Beyond Lead Generation: Integrated Lead Management

How well does your sales team follow up on marketing-generated leads? If you’re like a lot of other companies, sales follow-up rates are pretty poor. According to Forrester Research, 29 percent of business-to-business (B2B) marketers say their sales teams follow up on less than half of the leads marketing generates. Another 16 percent say they have no way to track what leads are followed up on.

This makes it pretty hard to measure the contribution that marketing delivers to the bottom line.

Beyond the challenge of getting sales to follow up on leads, the majority of B2B marketers also admit that fewer than 10 percent of marketing leads result in a sale, according to Forrester. Another 14 percent say they have no way to track which leads yield a sale. A pretty sorry state of affairs for marketers struggling to prove their efforts’ value.

Why doesn’t sales follow up on more leads, and why don’t more leads result in a sale? If your company is like many B2B firms selling through a direct sales force, it’s likely you sell a somewhat complex product — certainly not an impulse buy. In reality, your sales cycles are at least weeks and probably months. The reason for poor follow up and poor closure rates on marketing leads is that many leads simply aren’t ready to buy. In fact, a study of approximately 400 professional service firms found that, on average, only 10 to 30 percent of leads generated by marketing are ready for a conversation with sales. At least half of marketing-generated leads require further nurturing and the remaining 25 percent or so are simply thrown away.

That said, I continue to find that when I survey large audiences of B2B marketers, most still simply pass the contacts they generate via a marketing tactic (direct campaign, trade show, Webinar, etc.) along to their sales team and move on to their next task.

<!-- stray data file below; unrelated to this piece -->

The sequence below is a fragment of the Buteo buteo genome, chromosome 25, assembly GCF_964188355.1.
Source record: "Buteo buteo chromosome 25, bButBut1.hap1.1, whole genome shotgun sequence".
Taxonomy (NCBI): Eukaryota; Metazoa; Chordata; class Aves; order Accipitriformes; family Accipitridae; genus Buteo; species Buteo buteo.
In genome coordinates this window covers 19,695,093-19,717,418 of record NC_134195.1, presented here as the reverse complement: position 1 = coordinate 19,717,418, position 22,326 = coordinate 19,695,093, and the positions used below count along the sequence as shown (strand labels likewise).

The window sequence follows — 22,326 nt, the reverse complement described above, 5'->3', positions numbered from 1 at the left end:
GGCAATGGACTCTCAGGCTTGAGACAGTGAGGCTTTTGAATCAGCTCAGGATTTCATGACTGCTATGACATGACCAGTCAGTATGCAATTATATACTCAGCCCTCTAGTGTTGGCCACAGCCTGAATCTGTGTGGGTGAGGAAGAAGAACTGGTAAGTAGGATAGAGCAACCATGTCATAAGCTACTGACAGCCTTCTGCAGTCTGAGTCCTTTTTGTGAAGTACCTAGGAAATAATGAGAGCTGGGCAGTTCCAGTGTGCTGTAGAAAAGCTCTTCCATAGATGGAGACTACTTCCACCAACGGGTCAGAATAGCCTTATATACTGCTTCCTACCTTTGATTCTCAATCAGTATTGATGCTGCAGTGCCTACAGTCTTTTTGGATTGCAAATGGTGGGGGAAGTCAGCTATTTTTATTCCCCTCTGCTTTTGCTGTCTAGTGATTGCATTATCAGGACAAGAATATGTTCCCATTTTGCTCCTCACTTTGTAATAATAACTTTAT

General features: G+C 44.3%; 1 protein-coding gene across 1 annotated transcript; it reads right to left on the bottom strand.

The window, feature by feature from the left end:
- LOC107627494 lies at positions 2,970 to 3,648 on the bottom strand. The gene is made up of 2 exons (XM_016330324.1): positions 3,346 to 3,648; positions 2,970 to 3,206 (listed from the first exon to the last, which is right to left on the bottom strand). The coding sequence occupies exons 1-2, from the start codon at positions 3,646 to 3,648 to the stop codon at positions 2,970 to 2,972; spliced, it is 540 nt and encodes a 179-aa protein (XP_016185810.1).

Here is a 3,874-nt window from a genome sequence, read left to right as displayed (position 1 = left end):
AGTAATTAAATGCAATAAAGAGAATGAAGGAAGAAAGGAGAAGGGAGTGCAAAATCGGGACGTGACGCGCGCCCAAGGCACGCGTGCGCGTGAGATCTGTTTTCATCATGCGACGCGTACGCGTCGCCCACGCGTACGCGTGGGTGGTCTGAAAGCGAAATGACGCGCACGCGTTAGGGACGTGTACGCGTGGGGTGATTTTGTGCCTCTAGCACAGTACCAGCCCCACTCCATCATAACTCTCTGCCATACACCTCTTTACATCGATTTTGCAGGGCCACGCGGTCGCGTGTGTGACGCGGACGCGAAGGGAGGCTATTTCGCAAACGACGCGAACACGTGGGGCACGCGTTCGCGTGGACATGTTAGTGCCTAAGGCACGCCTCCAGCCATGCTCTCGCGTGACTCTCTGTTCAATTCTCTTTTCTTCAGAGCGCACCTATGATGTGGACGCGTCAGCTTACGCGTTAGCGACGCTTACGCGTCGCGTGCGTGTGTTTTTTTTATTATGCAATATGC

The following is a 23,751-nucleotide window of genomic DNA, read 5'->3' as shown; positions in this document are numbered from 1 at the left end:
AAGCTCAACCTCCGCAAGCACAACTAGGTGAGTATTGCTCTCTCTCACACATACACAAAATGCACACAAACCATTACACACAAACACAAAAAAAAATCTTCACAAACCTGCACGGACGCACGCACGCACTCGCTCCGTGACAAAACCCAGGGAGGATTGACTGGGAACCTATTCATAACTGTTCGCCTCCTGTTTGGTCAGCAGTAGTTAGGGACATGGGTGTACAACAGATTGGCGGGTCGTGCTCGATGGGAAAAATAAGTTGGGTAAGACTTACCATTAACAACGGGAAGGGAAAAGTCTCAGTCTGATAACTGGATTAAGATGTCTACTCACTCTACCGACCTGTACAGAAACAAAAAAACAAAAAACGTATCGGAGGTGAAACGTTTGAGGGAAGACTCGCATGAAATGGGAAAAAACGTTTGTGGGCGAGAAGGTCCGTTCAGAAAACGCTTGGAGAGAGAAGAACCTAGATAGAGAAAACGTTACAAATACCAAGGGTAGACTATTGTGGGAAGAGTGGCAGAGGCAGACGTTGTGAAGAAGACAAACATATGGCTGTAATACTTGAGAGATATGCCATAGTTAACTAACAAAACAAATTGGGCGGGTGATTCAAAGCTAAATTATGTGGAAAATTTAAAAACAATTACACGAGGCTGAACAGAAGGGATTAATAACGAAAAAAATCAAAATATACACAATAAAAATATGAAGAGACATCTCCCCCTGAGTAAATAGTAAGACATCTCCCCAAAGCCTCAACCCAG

Let’s take a practical example: a Webinar. Let’s say 250 people register for a Webinar. Of those, two-thirds don’t show up for the event (Webinar attendance averages at just over 30 percent). So you lose 167 people at the get go, leaving you with 83 people who show up for the event.

Using the numbers from the study, let’s assume that 25 percent of the Webinar attendees are considered contactable leads by your sales team. Now you’re down to only 21 contactable leads out of your initial pool of 250.

But what about all the other contacts? According to the study, you’ve got 42 valid prospects who could become good leads. They just require more nurturing.

You also have those 167 people who, for whatever reason, registered for the event but didn’t show up. Let’s assume that based on the information provided when they registered, 25 percent fit the profile of a good lead and 50 percent as possible prospects. You’ve got another 125 contacts that marketing could be — should be — working with to establish a dialogue.

If this generally describes how your organization manages lead generation, then you’re missing a significant opportunity and wasting precious marketing resources. First, you’re spending a bunch of money to generate leads. Then, your sales team cherry-picks the best leads. The lion’s share of your leads fall back out of your sales net because they aren’t ready to buy and sales isn’t interested in nurturing them. What happens next? Often, you spend more money to try to pick the same leads up again as they move further into their buying cycle.

Plugging up this hole requires integrated lead management practices that:

  • Emphasize lead quality and evaluate readiness to buy
  • Incorporate lead-nurturing programs to warm up the leads that aren’t ready to buy or worthy of your sales team’s attention
  • Close the loop with sales

I’ll examine integrated lead management and drill down on each of these best practices in my next column.

Related reading

Overhead view of a row of four business people interviewing a young male applicant.